TIM3->SR &= ~TIM_SR_UIF;

        // Toggle the LED
        GPIOA->ODR ^= (1 << 5);
    }
}
Listing 1. Basic Counter

Compare With Output

There's a little more work involved configuring this routine but the polling has been taken out of the picture and the output directly controls the User LED. In order to do this, we need to configure the User LED, on PA5 to its alternate function, the code for ConfigureAFUserLED is provided in the download. Additionally, we need to configure the time to output the 1Hz signal to that pin.

In Listing 2 line 17, the timer is configured to toggle the output instead of manually toggling it in the while loop as was done in the BasicCounter example. Then the CCER register is set to enable the timer to output on pin TIM1_CH1 which we have configured to be PA5 and finally the Master Output Enable is set to begin the process.

C++
void BasicCountWithOutput()
{
    // Configure PA5 as alternate function TIM1 CH1 output
    ConfigureAFUserLED();

    // TIM1 clock enable
    RCC->APBENR2 |= (1 << 11);

    // Set Prescaler and Auto Reload Register to slow the
    // processor down so we can see the LED blink.
    // Freq = 12MHz / ((1200 - 1) * (10000 - 1)) = 1Hz
    TIM1->PSC = 1200 - 1;
    TIM1->ARR = 10000 - 1;

    // OC1M Toggle output
    TIM1->CCMR1 |= (3 << 4);

    // CC1E Enable output
    TIM1->CCER |= 1;
    // Master Output Enable
    TIM1->BDTR |= (1 << 15);

    // Start the timer
    TIM1->CR1 |= 1;

    while(1)
    {

    }
}
Listing 2. Compare output

Basic Mode 1 Pulse Width Modulation (PWM)

PWM is a signal that is generated by the channel where the frequency is determined by the value in the TIMx_ARR register and the duty cycle from the TIMx_CCRx register.

There are two PWN modes that may be configured using the TIMx_CCMR1 register OCxM field.

  • PWM Mode 1: When upcounting the channel stays active as log as TIMx_CNT is less than TIMx_CCRx else inactive and when down counting active long as TIMx_CNT is greater than TIMx_CCRx else active.
  • PWN Mode 2: When upcounting the channel stays inactive as log as TIMx_CNT is less than TIMx_CCRx else active and when down counting inactive long as TIMx_CNT is greater than TIMx_CCRx else active.
C++
void BasicPWMMode1()
{
    // Configure PA5 as alternate function TIM1 CH1 output
    ConfigureAFUserLED();

    // Enable TIM1 clock
    RCC->APBENR2 |= (1 << 11);

    // Set Prescaler and Auto Reload Register to slow the
    //	processor down so we can see the LED blink.
    // Freq = 12MHz / ((12000 - 1) * (1000 - 1)) = 1Hz
    TIM1->PSC = 12000 - 1;
    TIM1->ARR = 1000 - 1;

    // Capture/Compare Register set the Duty Cycle
    // Duty Cycle = ARR / CCR1 = 999 / 500 = .50 = 50%
    TIM1->CCR1 = 500;
    // PWM Mode 1
    TIM1->CCMR1 |= (6 << 4) | (1 << 3);
    // CC1E Enable output
    TIM1->CCER |= 1;
    // Master Output Enable
    TIM1->BDTR |= (1 << 15);

    // Enable/Start Timer
    TIM1->CR1 |= TIM_CR1_CEN;
}
Listing 3. Basic Mode 1 PWM

The demo code links timers 1 and 3 together to make a 32-bit times that toggles the User LED every 4 seconds. Time 1 is configured as the Master with a frequency of 1Hz and Timer 3 as the slave that counts to 4.

C++
void LinkTimer1And3()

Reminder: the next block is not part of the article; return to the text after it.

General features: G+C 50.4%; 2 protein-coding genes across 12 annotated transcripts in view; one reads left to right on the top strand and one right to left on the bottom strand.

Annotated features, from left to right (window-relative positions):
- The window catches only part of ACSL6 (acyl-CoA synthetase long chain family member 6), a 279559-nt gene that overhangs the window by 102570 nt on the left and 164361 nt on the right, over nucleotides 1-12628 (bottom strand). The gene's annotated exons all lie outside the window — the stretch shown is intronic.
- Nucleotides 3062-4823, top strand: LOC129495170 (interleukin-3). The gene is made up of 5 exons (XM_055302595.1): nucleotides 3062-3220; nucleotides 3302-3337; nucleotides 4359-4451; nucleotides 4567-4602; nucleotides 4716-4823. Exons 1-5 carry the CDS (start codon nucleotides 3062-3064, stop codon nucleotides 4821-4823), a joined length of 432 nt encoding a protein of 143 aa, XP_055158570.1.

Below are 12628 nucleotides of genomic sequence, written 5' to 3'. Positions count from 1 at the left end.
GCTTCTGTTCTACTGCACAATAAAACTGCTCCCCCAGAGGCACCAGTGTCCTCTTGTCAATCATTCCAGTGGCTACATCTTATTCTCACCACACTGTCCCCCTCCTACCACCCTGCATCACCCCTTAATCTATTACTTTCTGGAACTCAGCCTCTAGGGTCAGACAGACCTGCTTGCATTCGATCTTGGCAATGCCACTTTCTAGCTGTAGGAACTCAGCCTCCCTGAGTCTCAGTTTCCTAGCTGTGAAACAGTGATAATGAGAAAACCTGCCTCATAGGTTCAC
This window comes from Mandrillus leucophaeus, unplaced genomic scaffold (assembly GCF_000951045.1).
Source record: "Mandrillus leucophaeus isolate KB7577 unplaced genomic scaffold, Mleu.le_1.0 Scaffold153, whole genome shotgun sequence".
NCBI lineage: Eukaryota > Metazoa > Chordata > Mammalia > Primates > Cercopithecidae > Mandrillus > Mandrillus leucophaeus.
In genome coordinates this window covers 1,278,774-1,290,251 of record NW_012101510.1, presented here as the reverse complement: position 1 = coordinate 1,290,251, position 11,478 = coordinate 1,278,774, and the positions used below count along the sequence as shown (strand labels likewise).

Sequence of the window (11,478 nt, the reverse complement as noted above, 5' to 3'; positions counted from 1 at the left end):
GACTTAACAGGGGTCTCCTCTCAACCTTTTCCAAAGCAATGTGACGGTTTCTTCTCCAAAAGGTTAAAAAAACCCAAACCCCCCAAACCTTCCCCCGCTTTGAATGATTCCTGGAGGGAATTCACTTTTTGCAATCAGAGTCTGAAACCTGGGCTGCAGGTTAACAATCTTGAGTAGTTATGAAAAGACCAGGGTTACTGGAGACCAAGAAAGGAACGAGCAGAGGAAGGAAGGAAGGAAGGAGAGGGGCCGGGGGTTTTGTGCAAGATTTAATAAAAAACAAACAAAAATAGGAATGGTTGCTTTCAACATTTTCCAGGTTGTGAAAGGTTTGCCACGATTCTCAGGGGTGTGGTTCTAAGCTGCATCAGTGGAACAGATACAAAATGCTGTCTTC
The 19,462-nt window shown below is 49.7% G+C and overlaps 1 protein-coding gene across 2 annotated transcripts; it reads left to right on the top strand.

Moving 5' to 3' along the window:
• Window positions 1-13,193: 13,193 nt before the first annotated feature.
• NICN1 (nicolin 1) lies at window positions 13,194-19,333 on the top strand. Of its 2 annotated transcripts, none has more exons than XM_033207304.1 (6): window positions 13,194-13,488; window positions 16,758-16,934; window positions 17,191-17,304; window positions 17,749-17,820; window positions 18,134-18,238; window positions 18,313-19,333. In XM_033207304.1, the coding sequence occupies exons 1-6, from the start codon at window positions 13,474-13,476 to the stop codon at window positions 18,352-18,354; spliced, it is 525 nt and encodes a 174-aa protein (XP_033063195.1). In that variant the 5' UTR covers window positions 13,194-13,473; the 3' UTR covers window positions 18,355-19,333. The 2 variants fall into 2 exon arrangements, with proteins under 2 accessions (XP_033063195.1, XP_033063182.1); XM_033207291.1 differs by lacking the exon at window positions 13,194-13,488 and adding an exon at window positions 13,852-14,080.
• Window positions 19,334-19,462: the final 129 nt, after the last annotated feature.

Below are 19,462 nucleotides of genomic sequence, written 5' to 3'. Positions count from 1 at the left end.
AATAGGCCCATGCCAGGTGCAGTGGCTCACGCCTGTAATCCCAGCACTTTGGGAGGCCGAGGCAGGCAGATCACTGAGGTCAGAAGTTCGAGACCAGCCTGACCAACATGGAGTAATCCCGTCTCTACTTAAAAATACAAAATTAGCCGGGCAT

{
    // GPIOB clock enable
    RCC->IOPENR = 2;

    // Set PB8 alternate function
    GPIOB->MODER &= ~(3 << 16);
    GPIOB->MODER |= (2 << 16);
    // Alternate function to TIM3 CH1
    GPIOB->AFR[1] &= ~0x0f;
    GPIOB->AFR[1] |= 3;

    // Enable TIM1 and TIM3 clocks
    RCC->APBENR2 |= (1 << 11);
    RCC->APBENR1 |= (1 << 1);

    // Master Mode Selection - Select Update Event as Trigger output (TRG0)
    TIM1->CR2 |= (2 << 4);

    // Set Prescaler and Auto Reload Register
    // Freq = 12MHz / ((12000 - 1) * (1000 - 1)) = 1Hz
    TIM1->PSC = 12000 - 1;
    TIM1->ARR = 1000 - 1;

    // Slave Mode Control Register - Configure in slave mode using ITR1 as
    //	internal trigger. External Clock Mode 1 - Rising edges of the selected
    //	trigger (TRGI) clock the counter.
    TIM3->SMCR |= 7;

    TIM3->PSC = 0;
    TIM3->ARR = 4 - 1;

    // OC1M Toggle output
    TIM3->CCMR1 |= (3 << 4);
    // CC1E Enable output
    TIM3->CCER |= 1;
    // Master Output Enable
    TIM3->BDTR |= (1 << 15);

    TIM1->CR1 |= 1;
    TIM3->CR1 |= 1;

    while(1);
}
Listing 4. Linking Timer1 to Timer 3

One Shot Mode

One shot pulse or one shot, as I like to call it, allows the counter to be started in response to some stimulus and output a pulse of programmable length and delay.

Delay = value in CCRx register

  • Pulse With = TIMx_ARR - TIMx_CCRx

The code is set up that the pulse is triggered by pressing the User Button and the output may be viewed on PA8. Using the demo code requires an Oscilloscope or logic analyzer to view the results.

In the demo code, the Delay and Pulse Width calculations are:

        MCU frequency = 12MHz with prescale of 100 = 1Mhz 
Delay = 1MHz / 250 = 480 =? 1/480 = 2.08mS
Pulse Width = 1Mhz / (500 - 250) = 2.08mS

Since the Repetition Control Register (RCR) is set to 0, the pulse will only occur one time.

C++
void OneShotMode()
{
    // Enable GPIOA and GPIOC clocks
    RCC->IOPENR = 5;
    // Enable Time1 and Timer3 clocks
    RCC->APBENR2 |= (1 << 11);

    // Using Timer14 as a basic counter to provide
    //	debounce for the User Button.
    ConfigDelay();

    // Configure PA8 as alt func TIM1 CH1
    GPIOA->MODER &= ~(3 << 16);
    GPIOA->MODER |= (2 << 16);
    GPIOA->AFR[1] |= 2;

    // Configure PC13 as input
    GPIOC->MODER &= ~(3 << 26);

    /******* Waveform setup ********
        * Delay defined by CCR1
        * Pulse defined by difference of ARR - CCR2
        * Repeat 1 time
        * Delay = 2.12mS
        * Pulse Width = 2.12mS
        *******************************/
    TIM1->PSC = 100;
    TIM1->ARR = 500;
    TIM1->CCR1 = 250;
    TIM1->RCR = 0;

    // PWM Mode 2
    TIM1->CCMR1 |= (7 << 4);
    // Select One-pulse mode
    TIM1->CR1   |= TIM_CR1_OPM;
    // Capture/Compare 1 Enable
    TIM1->CCER |= 1;
    // Master Output enable
    TIM1->BDTR |= TIM_BDTR_MOE;